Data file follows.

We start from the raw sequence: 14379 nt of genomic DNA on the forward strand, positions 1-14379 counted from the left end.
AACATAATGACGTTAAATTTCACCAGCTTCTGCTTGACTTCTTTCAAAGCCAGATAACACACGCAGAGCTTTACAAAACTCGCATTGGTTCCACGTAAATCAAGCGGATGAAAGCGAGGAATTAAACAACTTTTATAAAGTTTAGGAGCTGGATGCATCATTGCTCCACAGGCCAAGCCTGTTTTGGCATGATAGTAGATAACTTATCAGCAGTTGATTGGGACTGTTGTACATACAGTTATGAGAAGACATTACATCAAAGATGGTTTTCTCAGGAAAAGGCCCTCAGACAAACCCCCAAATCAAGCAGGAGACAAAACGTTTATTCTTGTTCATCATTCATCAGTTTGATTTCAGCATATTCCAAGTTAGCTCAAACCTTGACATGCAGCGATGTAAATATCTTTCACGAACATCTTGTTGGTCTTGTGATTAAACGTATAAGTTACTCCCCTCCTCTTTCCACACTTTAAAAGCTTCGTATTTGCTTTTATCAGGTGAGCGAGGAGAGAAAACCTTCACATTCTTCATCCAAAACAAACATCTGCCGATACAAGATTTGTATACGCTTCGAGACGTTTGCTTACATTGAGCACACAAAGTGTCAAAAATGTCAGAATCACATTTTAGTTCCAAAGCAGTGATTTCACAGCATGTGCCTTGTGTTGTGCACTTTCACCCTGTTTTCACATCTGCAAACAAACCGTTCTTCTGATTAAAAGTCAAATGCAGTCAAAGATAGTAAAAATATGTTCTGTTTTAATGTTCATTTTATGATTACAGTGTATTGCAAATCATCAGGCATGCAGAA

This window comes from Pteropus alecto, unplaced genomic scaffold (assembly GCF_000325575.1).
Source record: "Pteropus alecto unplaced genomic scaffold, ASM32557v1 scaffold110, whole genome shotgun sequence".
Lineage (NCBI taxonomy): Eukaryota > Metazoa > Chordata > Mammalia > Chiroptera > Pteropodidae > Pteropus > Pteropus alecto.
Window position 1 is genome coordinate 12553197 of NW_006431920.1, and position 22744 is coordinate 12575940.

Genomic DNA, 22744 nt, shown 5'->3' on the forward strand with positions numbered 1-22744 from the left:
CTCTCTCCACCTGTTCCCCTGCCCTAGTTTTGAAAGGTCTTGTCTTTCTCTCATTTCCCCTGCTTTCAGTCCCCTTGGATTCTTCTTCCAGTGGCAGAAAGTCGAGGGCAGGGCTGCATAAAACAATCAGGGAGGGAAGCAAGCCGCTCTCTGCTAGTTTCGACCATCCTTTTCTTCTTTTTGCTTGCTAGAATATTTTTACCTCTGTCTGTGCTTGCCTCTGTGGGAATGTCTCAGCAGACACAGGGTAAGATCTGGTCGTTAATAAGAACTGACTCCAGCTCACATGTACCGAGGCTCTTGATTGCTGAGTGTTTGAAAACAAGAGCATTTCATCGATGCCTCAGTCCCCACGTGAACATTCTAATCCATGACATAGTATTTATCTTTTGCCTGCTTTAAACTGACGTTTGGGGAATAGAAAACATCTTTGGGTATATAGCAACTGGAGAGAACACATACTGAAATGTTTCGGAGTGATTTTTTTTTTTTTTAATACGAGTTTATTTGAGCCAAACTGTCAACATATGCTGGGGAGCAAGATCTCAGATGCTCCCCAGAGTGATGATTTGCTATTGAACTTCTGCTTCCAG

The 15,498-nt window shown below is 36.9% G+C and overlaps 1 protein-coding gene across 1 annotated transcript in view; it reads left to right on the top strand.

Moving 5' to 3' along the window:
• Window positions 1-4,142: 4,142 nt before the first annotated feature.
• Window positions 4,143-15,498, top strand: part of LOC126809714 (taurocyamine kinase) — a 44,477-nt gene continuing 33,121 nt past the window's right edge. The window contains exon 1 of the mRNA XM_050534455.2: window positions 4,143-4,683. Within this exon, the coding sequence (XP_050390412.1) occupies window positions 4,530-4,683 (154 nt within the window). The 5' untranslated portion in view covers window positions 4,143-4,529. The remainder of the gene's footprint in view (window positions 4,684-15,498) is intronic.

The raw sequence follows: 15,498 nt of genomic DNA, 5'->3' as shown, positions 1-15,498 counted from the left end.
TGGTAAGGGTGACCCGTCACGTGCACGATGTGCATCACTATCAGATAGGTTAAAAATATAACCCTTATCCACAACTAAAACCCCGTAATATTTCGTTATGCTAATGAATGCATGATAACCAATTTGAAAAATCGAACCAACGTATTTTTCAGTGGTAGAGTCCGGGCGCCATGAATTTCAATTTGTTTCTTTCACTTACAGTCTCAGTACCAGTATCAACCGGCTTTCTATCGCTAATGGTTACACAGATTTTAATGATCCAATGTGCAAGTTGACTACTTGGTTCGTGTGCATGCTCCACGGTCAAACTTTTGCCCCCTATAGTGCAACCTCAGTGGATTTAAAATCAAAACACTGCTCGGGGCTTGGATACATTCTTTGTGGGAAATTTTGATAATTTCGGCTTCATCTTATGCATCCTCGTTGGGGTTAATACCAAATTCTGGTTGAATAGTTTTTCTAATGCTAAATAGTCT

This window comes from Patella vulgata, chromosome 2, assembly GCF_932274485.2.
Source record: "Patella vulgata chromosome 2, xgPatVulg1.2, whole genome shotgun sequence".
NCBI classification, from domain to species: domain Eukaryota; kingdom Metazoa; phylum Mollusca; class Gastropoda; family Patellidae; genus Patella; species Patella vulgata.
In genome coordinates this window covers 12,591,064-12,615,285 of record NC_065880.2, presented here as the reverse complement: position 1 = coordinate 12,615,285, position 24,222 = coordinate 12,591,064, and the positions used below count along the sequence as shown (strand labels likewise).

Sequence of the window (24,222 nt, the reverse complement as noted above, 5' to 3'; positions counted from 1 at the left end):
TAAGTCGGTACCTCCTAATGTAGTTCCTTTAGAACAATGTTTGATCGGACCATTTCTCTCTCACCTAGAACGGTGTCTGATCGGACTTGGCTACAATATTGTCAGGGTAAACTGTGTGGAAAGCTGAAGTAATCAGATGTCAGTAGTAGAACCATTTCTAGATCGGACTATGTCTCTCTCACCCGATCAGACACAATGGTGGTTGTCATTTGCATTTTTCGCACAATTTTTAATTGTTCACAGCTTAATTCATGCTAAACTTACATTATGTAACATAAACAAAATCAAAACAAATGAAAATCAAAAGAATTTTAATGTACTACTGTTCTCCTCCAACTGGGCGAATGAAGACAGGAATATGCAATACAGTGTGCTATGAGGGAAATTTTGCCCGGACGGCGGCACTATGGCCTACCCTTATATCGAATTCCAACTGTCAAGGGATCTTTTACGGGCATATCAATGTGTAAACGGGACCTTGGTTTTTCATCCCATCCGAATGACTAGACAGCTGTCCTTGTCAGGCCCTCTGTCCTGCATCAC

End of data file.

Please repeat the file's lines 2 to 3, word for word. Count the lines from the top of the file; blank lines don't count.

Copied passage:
AACATAATGACGTTAAATTTCACCAGCTTCTGCTTGACTTCTTTCAAAGCCAGATAACACACGCAGAGCTTTACAAAACTCGCATTGGTTCCACGTAAATCAAGCGGATGAAAGCGAGGAATTAAACAACTTTTATAAAGTTTAGGAGCTGGATGCATCATTGCTCCACAGGCCAAGCCTGTTTTGGCATGATAGTAGATAACTTATCAGCAGTTGATTGGGACTGTTGTACATACAGTTATGAGAAGACATTACATCAAAGATGGTTTTCTCAGGAAAAGGCCCTCAGACAAACCCCCAAATCAAGCAGGAGACAAAACGTTTATTCTTGTTCATCATTCATCAGTTTGATTTCAGCATATTCCAAGTTAGCTCAAACCTTGACATGCAGCGATGTAAATATCTTTCACGAACATCTTGTTGGTCTTGTGATTAAACGTATAAGTTACTCCCCTCCTCTTTCCACACTTTAAAAGCTTCGTATTTGCTTTTATCAGGTGAGCGAGGAGAGAAAACCTTCACATTCTTCATCCAAAACAAACATCTGCCGATACAAGATTTGTATACGCTTCGAGACGTTTGCTTACATTGAGCACACAAAGTGTCAAAAATGTCAGAATCACATTTTAGTTCCAAAGCAGTGATTTCACAGCATGTGCCTTGTGTTGTGCACTTTCACCCTGTTTTCACATCTGCAAACAAACCGTTCTTCTGATTAAAAGTCAAATGCAGTCAAAGATAGTAAAAATATGTTCTGTTTTAATGTTCATTTTATGATTACAGTGTATTGCAAATCATCAGGCATGCAGAA

This window comes from Pteropus alecto, unplaced genomic scaffold (assembly GCF_000325575.1).